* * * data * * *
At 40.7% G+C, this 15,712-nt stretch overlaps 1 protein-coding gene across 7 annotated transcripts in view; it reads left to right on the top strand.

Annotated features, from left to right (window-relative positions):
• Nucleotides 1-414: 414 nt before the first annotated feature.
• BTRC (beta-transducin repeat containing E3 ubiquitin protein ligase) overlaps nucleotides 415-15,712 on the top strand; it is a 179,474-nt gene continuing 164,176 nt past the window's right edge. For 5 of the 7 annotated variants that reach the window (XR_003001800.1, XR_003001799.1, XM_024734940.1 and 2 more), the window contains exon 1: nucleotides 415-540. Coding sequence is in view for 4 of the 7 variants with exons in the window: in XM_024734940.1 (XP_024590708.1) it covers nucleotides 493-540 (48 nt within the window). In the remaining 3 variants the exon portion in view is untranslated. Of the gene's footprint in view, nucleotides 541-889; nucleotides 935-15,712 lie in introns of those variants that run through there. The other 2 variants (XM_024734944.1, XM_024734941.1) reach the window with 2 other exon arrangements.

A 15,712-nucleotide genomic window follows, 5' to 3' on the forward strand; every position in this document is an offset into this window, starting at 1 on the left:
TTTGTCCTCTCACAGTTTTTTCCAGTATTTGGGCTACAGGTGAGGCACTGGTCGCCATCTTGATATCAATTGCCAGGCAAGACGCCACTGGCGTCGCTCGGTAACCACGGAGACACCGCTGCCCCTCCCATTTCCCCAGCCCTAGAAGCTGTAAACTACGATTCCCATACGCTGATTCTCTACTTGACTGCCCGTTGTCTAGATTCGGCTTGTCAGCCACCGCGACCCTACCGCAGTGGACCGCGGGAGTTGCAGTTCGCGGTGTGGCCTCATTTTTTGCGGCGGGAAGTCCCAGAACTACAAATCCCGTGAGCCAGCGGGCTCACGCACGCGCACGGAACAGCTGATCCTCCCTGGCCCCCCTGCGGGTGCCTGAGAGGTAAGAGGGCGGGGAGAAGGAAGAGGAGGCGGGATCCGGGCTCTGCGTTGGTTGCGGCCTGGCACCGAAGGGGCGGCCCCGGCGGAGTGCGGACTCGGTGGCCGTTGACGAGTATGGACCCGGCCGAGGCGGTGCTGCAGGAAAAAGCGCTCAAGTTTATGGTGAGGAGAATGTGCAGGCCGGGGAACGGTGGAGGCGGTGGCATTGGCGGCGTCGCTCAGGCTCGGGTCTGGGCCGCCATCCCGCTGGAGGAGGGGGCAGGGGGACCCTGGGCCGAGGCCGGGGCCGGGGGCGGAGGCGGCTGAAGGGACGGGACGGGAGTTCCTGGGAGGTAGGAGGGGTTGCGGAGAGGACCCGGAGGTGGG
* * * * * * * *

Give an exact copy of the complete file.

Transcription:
At 40.7% G+C, this 15,712-nt stretch overlaps 1 protein-coding gene across 7 annotated transcripts in view; it reads left to right on the top strand.

Annotated features, from left to right (window-relative positions):
• Nucleotides 1-414: 414 nt before the first annotated feature.
• BTRC (beta-transducin repeat containing E3 ubiquitin protein ligase) overlaps nucleotides 415-15,712 on the top strand; it is a 179,474-nt gene continuing 164,176 nt past the window's right edge. For 5 of the 7 annotated variants that reach the window (XR_003001800.1, XR_003001799.1, XM_024734940.1 and 2 more), the window contains exon 1: nucleotides 415-540. Coding sequence is in view for 4 of the 7 variants with exons in the window: in XM_024734940.1 (XP_024590708.1) it covers nucleotides 493-540 (48 nt within the window). In the remaining 3 variants the exon portion in view is untranslated. Of the gene's footprint in view, nucleotides 541-889; nucleotides 935-15,712 lie in introns of those variants that run through there. The other 2 variants (XM_024734944.1, XM_024734941.1) reach the window with 2 other exon arrangements.

A 15,712-nucleotide genomic window follows, 5' to 3' on the forward strand; every position in this document is an offset into this window, starting at 1 on the left:
TTTGTCCTCTCACAGTTTTTTCCAGTATTTGGGCTACAGGTGAGGCACTGGTCGCCATCTTGATATCAATTGCCAGGCAAGACGCCACTGGCGTCGCTCGGTAACCACGGAGACACCGCTGCCCCTCCCATTTCCCCAGCCCTAGAAGCTGTAAACTACGATTCCCATACGCTGATTCTCTACTTGACTGCCCGTTGTCTAGATTCGGCTTGTCAGCCACCGCGACCCTACCGCAGTGGACCGCGGGAGTTGCAGTTCGCGGTGTGGCCTCATTTTTTGCGGCGGGAAGTCCCAGAACTACAAATCCCGTGAGCCAGCGGGCTCACGCACGCGCACGGAACAGCTGATCCTCCCTGGCCCCCCTGCGGGTGCCTGAGAGGTAAGAGGGCGGGGAGAAGGAAGAGGAGGCGGGATCCGGGCTCTGCGTTGGTTGCGGCCTGGCACCGAAGGGGCGGCCCCGGCGGAGTGCGGACTCGGTGGCCGTTGACGAGTATGGACCCGGCCGAGGCGGTGCTGCAGGAAAAAGCGCTCAAGTTTATGGTGAGGAGAATGTGCAGGCCGGGGAACGGTGGAGGCGGTGGCATTGGCGGCGTCGCTCAGGCTCGGGTCTGGGCCGCCATCCCGCTGGAGGAGGGGGCAGGGGGACCCTGGGCCGAGGCCGGGGCCGGGGGCGGAGGCGGCTGAAGGGACGGGACGGGAGTTCCTGGGAGGTAGGAGGGGTTGCGGAGAGGACCCGGAGGTGGG